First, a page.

30 08 2010

The first joke, so to speak, in “Cop Out” involves the mispronunciation of the word homage by Tracy Morgan’s idiotic cop.  He says it as it appears, phonetically sounding like “home-age.”  Any lover of sophisticated art – or really just anybody with common knowledge, like Bruce Willis as Morgan’s brutalized partner – cringes, and perhaps simultaneously laughs.

Although Morgan’s Paul can’t pronounce the word, he is well aware of its meaning.  He loves to pay homage to cinematic tough guys, particularly the “bad cops,” in an attempt to make himself intimidating to the accused criminals.  It works about as well as an iPhone that’s gone through the spin cycle in the washing machine, which is to say not very well.  However, it does provide amusement for the other guys at the station, as well as us, the audience.  It’s like watching a montage of Tracy Morgan’s “SNL” impressions, and it’s hard not to get a kick out of watching him butcher great lines from classic movies.

The joke of paying homage keeps coming up throughout the movie in bits and fragments, always good for a nice chuckle.  But the movie lags and bores when Morgan has to play the hopelessly pathetic character written for him in the script.  One has to wonder how he can choose such hackneyed fare when his day job is working for Tina Fey, one of the brightest bulbs in the comedic universe at the moment, on “30 Rock.”

And then there’s our old friend Bruce Willis, playing the character as bored as we are.  He’s supposed to be the straight man in the routine, but he just looks bored and ready to head back to his trailer.  While such emotions can be a character choice, there has to be some variety to give off the faintest illusion that he’s not on the screen just to cash the paycheck that follows.  I don’t know what he thinks will come first, the AARP check or the offer to reprise John McClane for “Die Hard 5: Just DIE Already!”

In a year where “The Other Guys” cornered the market on making the stale buddy cop genre somewhat bearable, it seems that “Cop Out” is “The Other Cop Movie” of 2010.  This is a title made even more insulting by the fact that it’s directed by Kevin Smith, the mind behind some of the great independent movies of the 1990s.  I haven’t seen any of his earlier movies, but based on this, I’m not very keen to go back and examine his collection.  It seems to me that Smith is like the M. Night Shyamalan of comedy – a meteoric rise followed by a steep fall.  “Cop Out” isn’t bad enough to be called rock bottom, but any worse and Smith gets dangerously close.  C /

What To Look Forward To in … February 2010

7 01 2010

We’re still in some hazy territory in the month of February, but the new decade looks to give this month some much needed energy.  Fueled by two movies originally scheduled for release in 2009, I might actually drop a good amount of change at the movies in February (not just on repeat viewings of Oscar nominees).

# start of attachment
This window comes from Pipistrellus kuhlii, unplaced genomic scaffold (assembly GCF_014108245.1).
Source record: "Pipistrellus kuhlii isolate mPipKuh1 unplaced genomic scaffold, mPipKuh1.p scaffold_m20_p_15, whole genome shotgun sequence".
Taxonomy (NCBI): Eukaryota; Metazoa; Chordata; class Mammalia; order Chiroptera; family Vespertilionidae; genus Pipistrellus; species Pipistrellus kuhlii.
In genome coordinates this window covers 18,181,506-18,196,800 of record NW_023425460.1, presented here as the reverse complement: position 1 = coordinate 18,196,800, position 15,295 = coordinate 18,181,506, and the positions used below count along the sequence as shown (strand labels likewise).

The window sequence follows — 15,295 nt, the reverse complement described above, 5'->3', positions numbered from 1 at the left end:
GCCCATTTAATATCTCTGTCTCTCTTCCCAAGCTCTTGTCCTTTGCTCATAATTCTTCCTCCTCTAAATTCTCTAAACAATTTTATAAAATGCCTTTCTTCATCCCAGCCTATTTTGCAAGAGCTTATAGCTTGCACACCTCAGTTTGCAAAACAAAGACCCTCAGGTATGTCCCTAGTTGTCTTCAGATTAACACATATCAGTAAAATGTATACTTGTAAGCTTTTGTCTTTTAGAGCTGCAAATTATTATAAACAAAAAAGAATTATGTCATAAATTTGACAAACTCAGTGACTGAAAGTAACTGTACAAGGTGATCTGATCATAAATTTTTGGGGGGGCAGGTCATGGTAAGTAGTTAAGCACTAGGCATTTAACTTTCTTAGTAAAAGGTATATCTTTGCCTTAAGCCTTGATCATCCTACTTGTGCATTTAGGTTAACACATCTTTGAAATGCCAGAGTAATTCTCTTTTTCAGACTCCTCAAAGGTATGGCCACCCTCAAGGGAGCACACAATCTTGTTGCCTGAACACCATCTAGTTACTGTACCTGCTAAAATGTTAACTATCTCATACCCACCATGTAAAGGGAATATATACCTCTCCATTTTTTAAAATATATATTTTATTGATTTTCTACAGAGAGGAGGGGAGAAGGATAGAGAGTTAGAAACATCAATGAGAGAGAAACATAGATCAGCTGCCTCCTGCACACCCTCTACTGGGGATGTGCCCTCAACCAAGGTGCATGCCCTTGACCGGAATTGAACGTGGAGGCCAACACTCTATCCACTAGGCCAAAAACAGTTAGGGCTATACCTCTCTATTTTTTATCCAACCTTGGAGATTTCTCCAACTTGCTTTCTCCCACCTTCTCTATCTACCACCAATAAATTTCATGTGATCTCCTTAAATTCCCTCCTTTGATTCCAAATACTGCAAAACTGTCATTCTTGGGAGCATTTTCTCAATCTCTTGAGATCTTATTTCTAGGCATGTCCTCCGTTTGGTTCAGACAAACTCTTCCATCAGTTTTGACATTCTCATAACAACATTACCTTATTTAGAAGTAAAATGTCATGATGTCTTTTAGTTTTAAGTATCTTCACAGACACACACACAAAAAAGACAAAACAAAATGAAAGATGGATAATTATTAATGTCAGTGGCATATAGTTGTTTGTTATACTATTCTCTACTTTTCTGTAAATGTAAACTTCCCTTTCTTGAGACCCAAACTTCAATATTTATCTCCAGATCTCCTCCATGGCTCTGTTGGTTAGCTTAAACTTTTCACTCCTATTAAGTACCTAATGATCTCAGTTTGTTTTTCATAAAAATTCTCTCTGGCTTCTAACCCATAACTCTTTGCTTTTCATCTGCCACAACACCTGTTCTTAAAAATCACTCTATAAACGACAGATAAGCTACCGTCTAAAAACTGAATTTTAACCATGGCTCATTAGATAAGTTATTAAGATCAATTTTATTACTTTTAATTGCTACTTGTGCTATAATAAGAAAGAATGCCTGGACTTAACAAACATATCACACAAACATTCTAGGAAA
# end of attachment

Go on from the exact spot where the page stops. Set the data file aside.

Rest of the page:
February 5

Put “The Notebook” in front of anything and you are guaranteed a flock of screaming girls coming with boyfriends in tow.  Put wildly popular model/actor Channing Tatum in the poster and you can add some more girls aside from the hopeless romantics.  “Dear John” has just that: a super sweet story from author Nicholas Sparks and girl eye candy Tatum.  Thankfully for the guys, the filmmakers cast Amanda Seyfried (“Jennifer’s Body”), who isn’t so bad on the eyes either.

I’m a little weary to endorse “From Paris with Love,” another John Travolta villain movie.  He’s only good at playing subtle ones (“Pulp Fiction”) with the exception of “Face/Off.”  2009’s “The Taking of Pelham 123” was a disaster mainly because of Travolta and his villainy established only by constantly dropping the F-bomb.  Potential redemption here?  I’ll need positive word of mouth before I watch Travolta go evil again.

February 12

“Percy Jackson & The Olympians: The Lightning Thief” is the name given to the film adaptation of Rick Riordan’s kids novel “The Lightning Thief.” Clearly Fox is setting up a franchise with the title, and they picked the right place to stake the claim. I read the book in seventh grade, and it is the real deal. I even got a chance to have lunch with the author, Riordan, who is one of the neatest people I have ever met. Whether they ruin it or not is yet to be known, but the movie is being helmed by Chris Columbus, the man who got the “Harry Potter” series flying. That has to count for something.

If Pierce Brosnan isn’t a big enough star to draw you to the aforementioned movie, you should find solace in “Valentine’s Day,” which features just about every romantic comedy actor ever. Literally, I can’t even list all of the stars of the movie here. The post would just be too darn big. Garry Marshall, director of “Pretty Woman” and “The Princess Diaries,” is in charge here, so I find some comfort in that. But if the movie flops, this will be a high-profile disappointment.

Sorry girls, the werewolf in “The Wolfman” is not played by Taylor Lautner. Academy Award-winning actor Benicio del Toro metamorphasizes in Victorian England into the hairy beast when the moon is ripe.  This werewolf is not based on cheeky teen lit but on the 1941 horror classic.  And this adaptation is rated R for “bloody horror violence and gore.”  Get ready for some intense clawing.

A big winner at Cannes and a contender for the Best Foreign Film at this year’s Academy Awards, “A Prophet” is a foreign film that may be worth a look.

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